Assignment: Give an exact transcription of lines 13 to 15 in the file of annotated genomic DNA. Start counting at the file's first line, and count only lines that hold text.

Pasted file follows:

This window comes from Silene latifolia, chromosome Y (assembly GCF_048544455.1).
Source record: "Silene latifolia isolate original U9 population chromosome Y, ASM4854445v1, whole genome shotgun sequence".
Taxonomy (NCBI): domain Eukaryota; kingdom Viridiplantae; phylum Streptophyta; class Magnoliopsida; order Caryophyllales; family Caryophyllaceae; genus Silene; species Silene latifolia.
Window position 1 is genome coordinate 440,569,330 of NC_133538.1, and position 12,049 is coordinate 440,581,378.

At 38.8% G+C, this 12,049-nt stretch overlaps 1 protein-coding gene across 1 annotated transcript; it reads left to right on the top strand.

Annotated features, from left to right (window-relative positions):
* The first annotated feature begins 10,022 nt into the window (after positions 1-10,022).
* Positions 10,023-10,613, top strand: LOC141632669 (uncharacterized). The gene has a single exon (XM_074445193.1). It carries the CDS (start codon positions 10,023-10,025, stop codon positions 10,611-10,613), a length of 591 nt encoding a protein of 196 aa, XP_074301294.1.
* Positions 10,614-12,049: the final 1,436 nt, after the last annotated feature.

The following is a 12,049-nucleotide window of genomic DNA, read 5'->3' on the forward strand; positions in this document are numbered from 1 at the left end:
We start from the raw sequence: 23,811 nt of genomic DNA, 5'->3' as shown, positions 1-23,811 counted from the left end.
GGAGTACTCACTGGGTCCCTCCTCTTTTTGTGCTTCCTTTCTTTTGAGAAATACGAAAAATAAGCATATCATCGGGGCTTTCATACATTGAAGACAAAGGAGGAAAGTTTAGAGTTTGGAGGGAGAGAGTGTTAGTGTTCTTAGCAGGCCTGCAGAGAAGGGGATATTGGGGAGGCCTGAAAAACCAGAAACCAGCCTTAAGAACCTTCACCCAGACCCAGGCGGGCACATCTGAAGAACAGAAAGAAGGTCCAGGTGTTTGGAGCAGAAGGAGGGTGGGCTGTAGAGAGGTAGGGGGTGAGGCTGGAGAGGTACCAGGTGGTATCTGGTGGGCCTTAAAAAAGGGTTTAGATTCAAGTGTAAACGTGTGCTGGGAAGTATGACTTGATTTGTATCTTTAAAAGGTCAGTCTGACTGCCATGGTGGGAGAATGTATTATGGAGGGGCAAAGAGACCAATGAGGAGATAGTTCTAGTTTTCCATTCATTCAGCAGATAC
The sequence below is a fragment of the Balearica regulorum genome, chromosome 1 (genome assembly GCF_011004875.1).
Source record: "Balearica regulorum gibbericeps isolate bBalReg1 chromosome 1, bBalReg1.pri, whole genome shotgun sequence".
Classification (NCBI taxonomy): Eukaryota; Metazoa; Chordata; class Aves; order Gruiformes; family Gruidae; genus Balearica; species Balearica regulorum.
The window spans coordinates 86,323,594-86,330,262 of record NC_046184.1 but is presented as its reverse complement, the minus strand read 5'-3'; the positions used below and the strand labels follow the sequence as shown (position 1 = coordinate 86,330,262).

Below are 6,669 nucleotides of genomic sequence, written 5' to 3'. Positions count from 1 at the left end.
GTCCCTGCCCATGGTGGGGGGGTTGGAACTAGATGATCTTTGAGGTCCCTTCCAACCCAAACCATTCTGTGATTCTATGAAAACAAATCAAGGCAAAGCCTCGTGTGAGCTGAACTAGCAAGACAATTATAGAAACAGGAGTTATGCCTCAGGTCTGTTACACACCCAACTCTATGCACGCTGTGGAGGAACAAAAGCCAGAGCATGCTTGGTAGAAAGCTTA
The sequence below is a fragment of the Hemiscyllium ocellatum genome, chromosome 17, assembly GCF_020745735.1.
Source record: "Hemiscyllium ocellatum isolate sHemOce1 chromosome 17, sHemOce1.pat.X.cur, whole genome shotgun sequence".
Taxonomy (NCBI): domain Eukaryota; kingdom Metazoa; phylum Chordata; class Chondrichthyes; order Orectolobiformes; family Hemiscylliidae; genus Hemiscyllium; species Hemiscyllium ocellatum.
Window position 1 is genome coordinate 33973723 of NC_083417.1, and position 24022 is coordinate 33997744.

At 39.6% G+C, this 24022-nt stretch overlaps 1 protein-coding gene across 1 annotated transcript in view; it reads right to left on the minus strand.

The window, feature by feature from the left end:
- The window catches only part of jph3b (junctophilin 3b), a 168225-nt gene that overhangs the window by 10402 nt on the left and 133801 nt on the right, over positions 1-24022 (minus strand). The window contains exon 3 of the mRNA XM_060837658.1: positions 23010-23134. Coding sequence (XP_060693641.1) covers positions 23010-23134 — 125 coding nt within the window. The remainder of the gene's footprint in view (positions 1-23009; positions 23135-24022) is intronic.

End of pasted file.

The sequence below is a fragment of the Balearica regulorum genome, chromosome 1 (genome assembly GCF_011004875.1).
Source record: "Balearica regulorum gibbericeps isolate bBalReg1 chromosome 1, bBalReg1.pri, whole genome shotgun sequence".
Classification (NCBI taxonomy): Eukaryota; Metazoa; Chordata; class Aves; order Gruiformes; family Gruidae; genus Balearica; species Balearica regulorum.